In the present case I have found that Carter was intoxicated when he entered Hudsons; however, he did not exhibit any significant or troubling outward signs of intoxication and he did not come to the attention of Hudsons’ staff prior to the assault. Unlike the situation in Stewart Hudsons had not served Carter all evening. In Stewart Justice Major noted that the dinner theater could not rely upon Pettie’s lack of visible intoxication as they had served him 10 to 14 ounces of alcohol over a 5-hour period. As I noted at paragraph 50, while I find that Carter was intoxicated, this is on the basis of his own evidence and that of Boyd and Amyotte post assault.
 The Assault was unprovoked and in that regard was similar to the findings in Harding, Baron, Temple and Wandy. Similarly, there was no prior adverse conduct to suggest or forewarn Hudsons that Carter would act violently. A lack of prior adverse conduct distinguishes this case from the circumstances in Hartley.
 Carter was only present at Hudsons for approximately 15- 30 minutes prior to the assault and had consumed one drink there and purchased a second. While he was intoxicated his behaviour prior to the assault and his consumption of alcohol at Hudsons do not support a finding that it was reasonably foreseeable that he would harm another patron.
 In the present case Carter did not exhibit any significant or outward signs of intoxication prior to the assault. While a commercial host is obligated to monitor its premises, it is likely that the majority of the individuals in its premises have consumed some alcohol. Short of administering a breath test it is difficult to accurately assess an individual’s level of intoxication. Hudsons is only required to take such reasonable steps to ensure reasonable safety.
The Court found the following factors weighed against concluding that the assault was reasonably foreseeable:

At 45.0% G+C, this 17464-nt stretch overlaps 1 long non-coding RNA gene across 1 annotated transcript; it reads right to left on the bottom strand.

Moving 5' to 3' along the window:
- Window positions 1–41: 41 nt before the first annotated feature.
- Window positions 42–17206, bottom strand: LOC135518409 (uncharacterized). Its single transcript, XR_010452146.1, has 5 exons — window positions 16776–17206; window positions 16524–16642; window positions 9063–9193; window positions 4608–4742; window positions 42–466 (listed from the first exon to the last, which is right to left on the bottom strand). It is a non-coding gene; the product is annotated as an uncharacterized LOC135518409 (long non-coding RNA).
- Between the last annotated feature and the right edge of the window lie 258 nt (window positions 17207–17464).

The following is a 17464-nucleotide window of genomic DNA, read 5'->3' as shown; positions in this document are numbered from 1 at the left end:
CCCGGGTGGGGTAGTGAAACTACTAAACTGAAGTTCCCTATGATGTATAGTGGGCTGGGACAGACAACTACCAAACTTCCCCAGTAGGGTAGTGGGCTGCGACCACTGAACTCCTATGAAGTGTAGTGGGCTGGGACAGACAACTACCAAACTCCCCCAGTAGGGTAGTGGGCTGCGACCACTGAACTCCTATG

The evidence concerning the circumstances of the Assault must be considered:
- Carter and Allnutt did not know one another;
- They had not interacted with one another prior to the Assault;
- The Assault was unprovoked and therefore difficult to predict;
- The Assault was perpetrated by a spilled drink; and
- Carter was not known to Hudsons as a troublemaker.
 This evidence also does not support a finding that the Assault was reasonably foreseeable.
Ultimately, the Court held that since there was no prior disturbance or inappropriate behavior, an unprovoked assault is not reasonably foreseeable, and that ‘over service’ by itself cannot establish liability:
 I am not bound by all of the authorities that I have cited; however, I agree with the weight of the authorities that in the absence of a prior disturbance or inappropriate behaviour an unprovoked assault is not reasonably foreseeable. Had Hudsons detected Carter’s level of intoxication they should not have served him two additional drinks; however, as noted in Stewart, “over service” by itself cannot establish liability.
 It is possible that any intoxicated person might become angry and attack a patron or staff member at Hudsons. However, for the reasons outlined above I am unable to conclude, on a balance of probabilities, that Carter’s attack on Allnutt was a foreseeable risk of harm. To conclude otherwise would make Hudsons an insurer of Allnutt and make Hudsons liable for the acts of any patron who was intoxicated whether they exhibited signs of impairment or not.
On the basis of these findings, the Court summarily dismissed the Plaintiff’s claim against Hudsons.